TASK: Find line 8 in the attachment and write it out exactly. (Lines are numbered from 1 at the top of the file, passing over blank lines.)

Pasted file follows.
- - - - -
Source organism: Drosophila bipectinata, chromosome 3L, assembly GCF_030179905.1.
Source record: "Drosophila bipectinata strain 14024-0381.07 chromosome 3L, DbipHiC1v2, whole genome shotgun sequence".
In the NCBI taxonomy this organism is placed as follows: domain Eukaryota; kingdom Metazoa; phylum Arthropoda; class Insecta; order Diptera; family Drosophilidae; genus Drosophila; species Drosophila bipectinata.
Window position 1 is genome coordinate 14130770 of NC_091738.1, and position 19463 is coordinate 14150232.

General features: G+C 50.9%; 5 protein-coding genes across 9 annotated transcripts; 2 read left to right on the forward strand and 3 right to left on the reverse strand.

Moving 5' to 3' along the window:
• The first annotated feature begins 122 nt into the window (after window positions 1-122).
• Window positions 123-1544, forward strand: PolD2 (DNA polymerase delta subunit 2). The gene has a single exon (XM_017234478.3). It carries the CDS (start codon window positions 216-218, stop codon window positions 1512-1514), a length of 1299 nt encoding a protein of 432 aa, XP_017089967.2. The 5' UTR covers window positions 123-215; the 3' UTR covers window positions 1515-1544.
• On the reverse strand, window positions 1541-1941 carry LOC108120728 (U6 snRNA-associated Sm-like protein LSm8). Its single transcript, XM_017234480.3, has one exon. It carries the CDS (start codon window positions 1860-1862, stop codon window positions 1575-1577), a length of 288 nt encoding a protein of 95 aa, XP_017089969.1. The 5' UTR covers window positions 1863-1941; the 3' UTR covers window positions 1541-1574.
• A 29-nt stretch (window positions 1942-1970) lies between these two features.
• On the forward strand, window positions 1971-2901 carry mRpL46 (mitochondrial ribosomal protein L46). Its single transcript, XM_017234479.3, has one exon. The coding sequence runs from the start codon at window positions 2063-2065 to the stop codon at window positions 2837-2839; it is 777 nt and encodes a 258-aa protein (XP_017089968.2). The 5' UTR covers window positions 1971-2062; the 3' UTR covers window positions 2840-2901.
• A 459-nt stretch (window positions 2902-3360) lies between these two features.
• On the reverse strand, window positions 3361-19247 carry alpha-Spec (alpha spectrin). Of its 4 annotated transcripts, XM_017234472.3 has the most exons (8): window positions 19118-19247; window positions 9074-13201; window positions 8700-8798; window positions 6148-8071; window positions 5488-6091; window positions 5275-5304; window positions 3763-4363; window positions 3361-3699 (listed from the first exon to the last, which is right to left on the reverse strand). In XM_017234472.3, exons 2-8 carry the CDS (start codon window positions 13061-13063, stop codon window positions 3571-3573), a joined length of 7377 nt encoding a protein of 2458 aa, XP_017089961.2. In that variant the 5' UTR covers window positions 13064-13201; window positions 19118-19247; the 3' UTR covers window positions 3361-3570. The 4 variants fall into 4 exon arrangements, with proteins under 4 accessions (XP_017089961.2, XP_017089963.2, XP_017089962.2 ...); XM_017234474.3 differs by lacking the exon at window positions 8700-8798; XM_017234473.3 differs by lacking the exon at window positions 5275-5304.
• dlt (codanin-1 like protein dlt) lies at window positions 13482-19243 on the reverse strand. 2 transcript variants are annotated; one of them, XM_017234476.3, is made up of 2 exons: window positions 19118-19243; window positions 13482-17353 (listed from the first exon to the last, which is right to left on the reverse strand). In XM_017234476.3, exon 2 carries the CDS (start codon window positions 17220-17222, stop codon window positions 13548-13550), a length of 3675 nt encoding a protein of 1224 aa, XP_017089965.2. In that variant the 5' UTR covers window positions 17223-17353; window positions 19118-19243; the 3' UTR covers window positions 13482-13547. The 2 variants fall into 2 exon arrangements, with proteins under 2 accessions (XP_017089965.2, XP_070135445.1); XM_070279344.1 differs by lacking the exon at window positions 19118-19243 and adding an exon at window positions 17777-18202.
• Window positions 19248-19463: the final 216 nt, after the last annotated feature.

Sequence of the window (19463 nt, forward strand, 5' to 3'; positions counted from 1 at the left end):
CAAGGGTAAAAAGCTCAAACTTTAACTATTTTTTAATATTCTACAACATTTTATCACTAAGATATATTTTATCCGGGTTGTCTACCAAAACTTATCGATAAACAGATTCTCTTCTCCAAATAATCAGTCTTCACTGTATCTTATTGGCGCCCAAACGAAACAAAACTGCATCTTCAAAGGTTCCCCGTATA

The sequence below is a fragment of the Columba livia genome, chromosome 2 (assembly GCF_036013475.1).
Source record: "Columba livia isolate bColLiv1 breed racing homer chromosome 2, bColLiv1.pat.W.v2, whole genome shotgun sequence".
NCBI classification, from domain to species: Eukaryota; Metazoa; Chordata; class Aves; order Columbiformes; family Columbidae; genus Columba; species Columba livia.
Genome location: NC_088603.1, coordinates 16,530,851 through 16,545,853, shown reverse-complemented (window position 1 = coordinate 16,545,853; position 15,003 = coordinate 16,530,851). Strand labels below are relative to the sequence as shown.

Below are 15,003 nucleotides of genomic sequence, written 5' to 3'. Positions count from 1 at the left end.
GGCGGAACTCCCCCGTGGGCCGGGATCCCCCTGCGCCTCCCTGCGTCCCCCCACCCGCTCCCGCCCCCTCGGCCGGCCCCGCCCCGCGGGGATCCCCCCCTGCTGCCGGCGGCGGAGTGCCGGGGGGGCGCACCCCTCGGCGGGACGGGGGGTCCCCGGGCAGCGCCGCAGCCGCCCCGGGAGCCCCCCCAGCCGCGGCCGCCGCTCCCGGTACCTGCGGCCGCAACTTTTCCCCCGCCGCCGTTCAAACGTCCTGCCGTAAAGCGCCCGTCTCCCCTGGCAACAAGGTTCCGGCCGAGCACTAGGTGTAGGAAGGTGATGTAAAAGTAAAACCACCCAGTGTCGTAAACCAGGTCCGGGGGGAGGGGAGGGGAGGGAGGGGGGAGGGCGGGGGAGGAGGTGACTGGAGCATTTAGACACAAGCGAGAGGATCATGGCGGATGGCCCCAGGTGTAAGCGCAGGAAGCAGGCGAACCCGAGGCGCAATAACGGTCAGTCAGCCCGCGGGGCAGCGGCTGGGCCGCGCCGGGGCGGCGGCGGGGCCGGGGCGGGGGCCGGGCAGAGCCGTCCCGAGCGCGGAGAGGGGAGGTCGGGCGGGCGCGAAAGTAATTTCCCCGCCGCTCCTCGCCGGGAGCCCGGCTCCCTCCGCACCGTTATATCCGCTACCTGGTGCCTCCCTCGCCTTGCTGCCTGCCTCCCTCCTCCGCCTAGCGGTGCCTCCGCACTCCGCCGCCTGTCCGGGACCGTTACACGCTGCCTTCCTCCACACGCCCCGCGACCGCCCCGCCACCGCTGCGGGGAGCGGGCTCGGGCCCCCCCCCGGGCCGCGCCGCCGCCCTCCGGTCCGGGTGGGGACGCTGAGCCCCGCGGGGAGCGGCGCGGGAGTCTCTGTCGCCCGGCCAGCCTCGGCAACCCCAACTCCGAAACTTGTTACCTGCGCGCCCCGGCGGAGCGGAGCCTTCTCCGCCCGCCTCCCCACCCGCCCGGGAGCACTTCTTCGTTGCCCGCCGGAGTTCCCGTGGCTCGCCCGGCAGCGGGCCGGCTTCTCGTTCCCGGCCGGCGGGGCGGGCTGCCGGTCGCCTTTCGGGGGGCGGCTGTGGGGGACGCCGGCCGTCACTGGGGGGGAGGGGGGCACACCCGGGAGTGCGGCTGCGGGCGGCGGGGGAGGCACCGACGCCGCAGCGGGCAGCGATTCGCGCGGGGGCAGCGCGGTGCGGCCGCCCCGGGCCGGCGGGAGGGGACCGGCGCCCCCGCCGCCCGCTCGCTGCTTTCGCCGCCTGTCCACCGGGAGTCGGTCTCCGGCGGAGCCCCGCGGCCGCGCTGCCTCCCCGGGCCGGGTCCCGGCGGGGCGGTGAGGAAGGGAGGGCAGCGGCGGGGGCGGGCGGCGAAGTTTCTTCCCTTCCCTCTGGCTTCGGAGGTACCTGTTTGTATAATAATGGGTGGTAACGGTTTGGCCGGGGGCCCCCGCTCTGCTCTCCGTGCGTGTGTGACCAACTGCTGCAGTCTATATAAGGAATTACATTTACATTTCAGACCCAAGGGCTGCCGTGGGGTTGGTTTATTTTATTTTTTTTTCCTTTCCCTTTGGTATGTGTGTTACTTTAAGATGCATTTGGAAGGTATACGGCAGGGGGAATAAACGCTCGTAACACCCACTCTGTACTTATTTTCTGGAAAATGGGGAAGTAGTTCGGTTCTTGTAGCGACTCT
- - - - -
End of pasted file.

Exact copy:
• Window positions 123-1544, forward strand: PolD2 (DNA polymerase delta subunit 2). The gene has a single exon (XM_017234478.3). It carries the CDS (start codon window positions 216-218, stop codon window positions 1512-1514), a length of 1299 nt encoding a protein of 432 aa, XP_017089967.2. The 5' UTR covers window positions 123-215; the 3' UTR covers window positions 1515-1544.